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    Diverging Views On IPR Protection Needs In Africa Emerge At IP Workshop

    Published on 25 March 2013 @ 1:47 pm

    By for Intellectual Property Watch

    01 Martins, AnifteDar es Salaam, Tanzania – Nigeria’s booming film industry, born in an intellectual property-free environment, was presented as a case study of how IP needs may vary depending on context during a recent workshop organised by the US Commerce Department. In parallel, representatives of multinational brands and law enforcement delivered a strong message on the gravity of counterfeit trade, highlighting its link to organised crime.

    Co-organised by the United States Commerce Department Commercial Law Development Program (CLDP) and the African Intellectual Property Group (AIPG), a new pro-IP association, the regional workshop on Practical Approaches to IP Utilization and Protection in Africa brought together about 150 African government officials, members of law enforcement, IP practitioners, and industry representatives from 19-21 March in Dar es Salaam.

    The three-day workshop agenda [pdf] focussed on protecting intellectual property rights and the dangers of counterfeit goods. It also showcased experiences of successful African content creators, whose varying viewpoints highlighted the complex role of intellectual property, especially in the context of developing countries.

    Breaking IP Conventions in Nigeria

    Nigerian musician J. Martins and talent manager Tony Anifite discuss piracy in music industry (Photo Credit: IP-Watch)

    Nigerian musician J. Martins (left) and talent manager Tony Anifite (right) discuss piracy in music industry (Photo Credit: IP-Watch)

    “Early Nollywood was a natural experiment of creativity in the absence of intellectual property,” said Olufunmilayo Arewa, professor of law at the University of California, Irvine School of Law. She is writing a book about Nigeria’s film industry, colloquially known as Nollywood, and argues that the model demonstrates that strong IPR is not necessary for innovation. “The role of intellectual property rights is complex,” she said.

    Looking back at origins of the Nigerian filmmaking boom, Charles Igwe, managing director of The Big Picture, a Nollywood production company, said that rampantly circulating fakes were actually good for business. He said that the country’s “culture of piracy” helped his films to gain widespread popularity, boost the impact of in-movie advertising, and help to fill supply gaps.

    Today, Nollywood releases some 40 to 50 films to the market every week, averaging 2,000 films per year, and surpassing the production rate of Hollywood. With a brand of its own and international notoriety, Nollywood is less appreciative of pervasive piracy today. In particular, producers are starting to fight back against so-called “30-in-1s”, massive compilation DVDs packing up to 30 pirated films on one disk.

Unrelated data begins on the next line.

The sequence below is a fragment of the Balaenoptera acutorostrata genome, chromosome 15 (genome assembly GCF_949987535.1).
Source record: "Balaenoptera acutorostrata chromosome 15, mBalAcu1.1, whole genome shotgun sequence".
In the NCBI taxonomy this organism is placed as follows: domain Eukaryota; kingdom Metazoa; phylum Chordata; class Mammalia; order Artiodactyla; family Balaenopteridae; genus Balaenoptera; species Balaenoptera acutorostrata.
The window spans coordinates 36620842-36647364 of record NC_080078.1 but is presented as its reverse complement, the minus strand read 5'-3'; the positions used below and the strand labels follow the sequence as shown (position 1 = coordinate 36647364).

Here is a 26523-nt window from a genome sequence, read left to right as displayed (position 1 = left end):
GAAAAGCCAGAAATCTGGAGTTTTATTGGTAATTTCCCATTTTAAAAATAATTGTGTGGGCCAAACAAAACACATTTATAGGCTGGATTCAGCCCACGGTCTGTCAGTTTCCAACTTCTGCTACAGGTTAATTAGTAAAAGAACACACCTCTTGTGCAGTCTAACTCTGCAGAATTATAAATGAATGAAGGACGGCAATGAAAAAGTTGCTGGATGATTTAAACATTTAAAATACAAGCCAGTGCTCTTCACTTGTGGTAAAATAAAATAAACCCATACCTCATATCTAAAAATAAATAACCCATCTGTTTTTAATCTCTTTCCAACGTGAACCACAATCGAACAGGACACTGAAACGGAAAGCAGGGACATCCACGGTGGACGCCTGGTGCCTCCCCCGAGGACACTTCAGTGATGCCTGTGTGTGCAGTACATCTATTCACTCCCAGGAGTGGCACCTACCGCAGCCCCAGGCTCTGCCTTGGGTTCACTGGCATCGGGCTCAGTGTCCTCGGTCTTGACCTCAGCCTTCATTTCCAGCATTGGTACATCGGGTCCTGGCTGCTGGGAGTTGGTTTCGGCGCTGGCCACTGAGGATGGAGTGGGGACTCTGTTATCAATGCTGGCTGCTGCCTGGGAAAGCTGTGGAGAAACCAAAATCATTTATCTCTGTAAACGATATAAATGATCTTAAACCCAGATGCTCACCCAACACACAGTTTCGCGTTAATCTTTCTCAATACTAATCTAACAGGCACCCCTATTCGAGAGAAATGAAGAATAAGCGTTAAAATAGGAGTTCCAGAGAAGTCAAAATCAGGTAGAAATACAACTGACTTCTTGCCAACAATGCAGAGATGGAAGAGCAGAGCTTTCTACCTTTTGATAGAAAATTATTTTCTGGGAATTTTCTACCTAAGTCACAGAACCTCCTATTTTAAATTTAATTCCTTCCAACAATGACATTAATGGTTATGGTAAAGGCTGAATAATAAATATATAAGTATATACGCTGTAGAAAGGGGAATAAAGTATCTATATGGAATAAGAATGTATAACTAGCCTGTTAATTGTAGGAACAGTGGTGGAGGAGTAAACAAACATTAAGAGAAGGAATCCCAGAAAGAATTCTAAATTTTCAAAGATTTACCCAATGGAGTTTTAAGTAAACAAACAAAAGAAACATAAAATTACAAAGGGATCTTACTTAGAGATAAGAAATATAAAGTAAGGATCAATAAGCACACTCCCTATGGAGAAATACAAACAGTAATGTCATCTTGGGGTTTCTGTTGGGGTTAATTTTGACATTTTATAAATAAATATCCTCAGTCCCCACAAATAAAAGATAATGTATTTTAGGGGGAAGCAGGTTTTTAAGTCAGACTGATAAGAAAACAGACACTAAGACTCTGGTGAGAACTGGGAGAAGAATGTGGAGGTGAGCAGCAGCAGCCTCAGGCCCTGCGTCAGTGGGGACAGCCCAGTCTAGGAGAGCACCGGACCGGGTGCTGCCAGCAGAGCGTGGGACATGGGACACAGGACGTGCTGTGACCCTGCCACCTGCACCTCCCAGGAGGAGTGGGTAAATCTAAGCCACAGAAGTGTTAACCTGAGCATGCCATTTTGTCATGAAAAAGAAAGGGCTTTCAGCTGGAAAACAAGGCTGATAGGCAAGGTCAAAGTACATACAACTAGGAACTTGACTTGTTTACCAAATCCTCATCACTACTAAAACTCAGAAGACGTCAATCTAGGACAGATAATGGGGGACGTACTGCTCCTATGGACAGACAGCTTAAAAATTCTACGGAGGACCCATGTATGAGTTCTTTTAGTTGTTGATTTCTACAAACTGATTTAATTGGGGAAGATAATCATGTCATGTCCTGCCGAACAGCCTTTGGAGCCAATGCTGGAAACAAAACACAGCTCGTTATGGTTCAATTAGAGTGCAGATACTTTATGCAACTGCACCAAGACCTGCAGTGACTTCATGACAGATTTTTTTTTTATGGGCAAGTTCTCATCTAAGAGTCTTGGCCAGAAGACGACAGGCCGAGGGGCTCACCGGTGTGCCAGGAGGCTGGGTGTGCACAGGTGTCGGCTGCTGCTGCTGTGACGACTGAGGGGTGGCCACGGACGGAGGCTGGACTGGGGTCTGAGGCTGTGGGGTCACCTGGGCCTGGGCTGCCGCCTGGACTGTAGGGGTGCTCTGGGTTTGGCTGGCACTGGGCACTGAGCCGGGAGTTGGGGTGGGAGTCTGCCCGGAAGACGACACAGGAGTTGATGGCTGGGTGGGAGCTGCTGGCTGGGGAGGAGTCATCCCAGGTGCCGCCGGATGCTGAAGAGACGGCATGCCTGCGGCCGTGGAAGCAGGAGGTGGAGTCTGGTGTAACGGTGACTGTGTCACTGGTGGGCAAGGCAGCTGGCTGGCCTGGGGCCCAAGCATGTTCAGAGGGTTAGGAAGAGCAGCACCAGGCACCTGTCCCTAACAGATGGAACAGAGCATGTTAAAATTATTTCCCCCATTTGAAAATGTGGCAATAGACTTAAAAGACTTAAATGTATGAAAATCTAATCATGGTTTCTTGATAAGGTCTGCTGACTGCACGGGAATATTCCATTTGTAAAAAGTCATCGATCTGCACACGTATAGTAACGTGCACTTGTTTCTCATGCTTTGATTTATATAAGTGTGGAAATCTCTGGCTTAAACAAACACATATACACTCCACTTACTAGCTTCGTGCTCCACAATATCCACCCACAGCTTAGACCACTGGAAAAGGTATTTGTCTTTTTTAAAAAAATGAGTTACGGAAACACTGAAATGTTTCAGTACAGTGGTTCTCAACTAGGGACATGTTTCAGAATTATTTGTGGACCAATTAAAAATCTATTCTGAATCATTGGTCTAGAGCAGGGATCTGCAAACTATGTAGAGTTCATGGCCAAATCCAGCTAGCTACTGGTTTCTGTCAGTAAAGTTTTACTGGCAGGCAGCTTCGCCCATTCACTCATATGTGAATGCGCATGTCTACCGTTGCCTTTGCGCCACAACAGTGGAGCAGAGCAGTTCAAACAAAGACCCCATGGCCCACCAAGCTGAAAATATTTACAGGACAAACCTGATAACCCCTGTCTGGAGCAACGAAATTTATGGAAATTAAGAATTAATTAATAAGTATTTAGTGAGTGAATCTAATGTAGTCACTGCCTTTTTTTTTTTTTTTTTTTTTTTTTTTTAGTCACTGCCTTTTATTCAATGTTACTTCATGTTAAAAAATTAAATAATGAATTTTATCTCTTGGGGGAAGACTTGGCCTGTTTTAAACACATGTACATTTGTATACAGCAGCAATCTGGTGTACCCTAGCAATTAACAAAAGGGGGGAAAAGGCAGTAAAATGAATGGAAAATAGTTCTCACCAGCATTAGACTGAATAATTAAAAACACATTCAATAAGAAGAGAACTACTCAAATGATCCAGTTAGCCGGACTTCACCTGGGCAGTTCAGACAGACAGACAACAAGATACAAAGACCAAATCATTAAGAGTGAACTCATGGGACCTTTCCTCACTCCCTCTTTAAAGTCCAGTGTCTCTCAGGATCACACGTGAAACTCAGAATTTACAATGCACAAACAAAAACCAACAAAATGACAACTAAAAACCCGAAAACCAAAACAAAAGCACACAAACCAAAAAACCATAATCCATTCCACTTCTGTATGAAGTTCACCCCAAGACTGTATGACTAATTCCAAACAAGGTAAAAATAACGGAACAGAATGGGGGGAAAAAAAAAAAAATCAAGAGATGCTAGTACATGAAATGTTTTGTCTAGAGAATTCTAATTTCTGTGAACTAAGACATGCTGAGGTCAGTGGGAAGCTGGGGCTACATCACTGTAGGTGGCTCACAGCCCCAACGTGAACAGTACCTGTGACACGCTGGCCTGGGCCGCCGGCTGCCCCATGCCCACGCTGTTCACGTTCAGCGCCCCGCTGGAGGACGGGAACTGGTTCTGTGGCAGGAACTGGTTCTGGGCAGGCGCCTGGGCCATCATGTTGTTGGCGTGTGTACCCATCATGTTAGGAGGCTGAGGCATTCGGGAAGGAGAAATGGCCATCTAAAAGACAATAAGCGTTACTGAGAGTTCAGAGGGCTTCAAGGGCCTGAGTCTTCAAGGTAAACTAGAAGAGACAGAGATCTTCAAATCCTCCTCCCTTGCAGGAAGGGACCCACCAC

“They are not being made by Nigerians, they are made in China, and we want to ban the product from coming into Nigeria. We need to protect this space, so the market can grow as it should,” Igwe said.

    Nigerian musician J. Martins was also divided about the role of piracy in the music industry saying that it can make and break a musician. “Some musicians actually go to markets in Nigeria and pay pirates to get a song on one of their compilations,” Martins said.

    But his talent manager, Tony Anifite, chief operations manager of Now Muzik, disagreed. “I don’t normally like when people say, oh piracy helped us, took us far, I do not subscribe to that…. In terms of IP, there’s a great problem. We make money from shows, but collecting on royalties is a real issue.”

    For Prof. Arewa, it’s a case study in how “IP needs may vary depending on the context” and that it is important to take into account other factors such as the business life cycle, the country’s position on the development ladder, varying copyright owner interests, and the overall business environment.

    Other African artists shared their various experiences with protecting intellectual property during the three-day workshop. Senegalese fashion designer Adama Ndiaya, who goes by Adama Paris, said that she often comes across her designs, slightly altered and attributed to another name, in magazines, and said that so far, she has found no recourse. Additionally, she said that protecting her brand in African countries is an inefficient process. “To protect one of my dresses, I have to spend two hours filling out paperwork. Considering that I produce a collection of 60 dresses every two weeks, that’s a lot of wasted time,” Ndiaya said.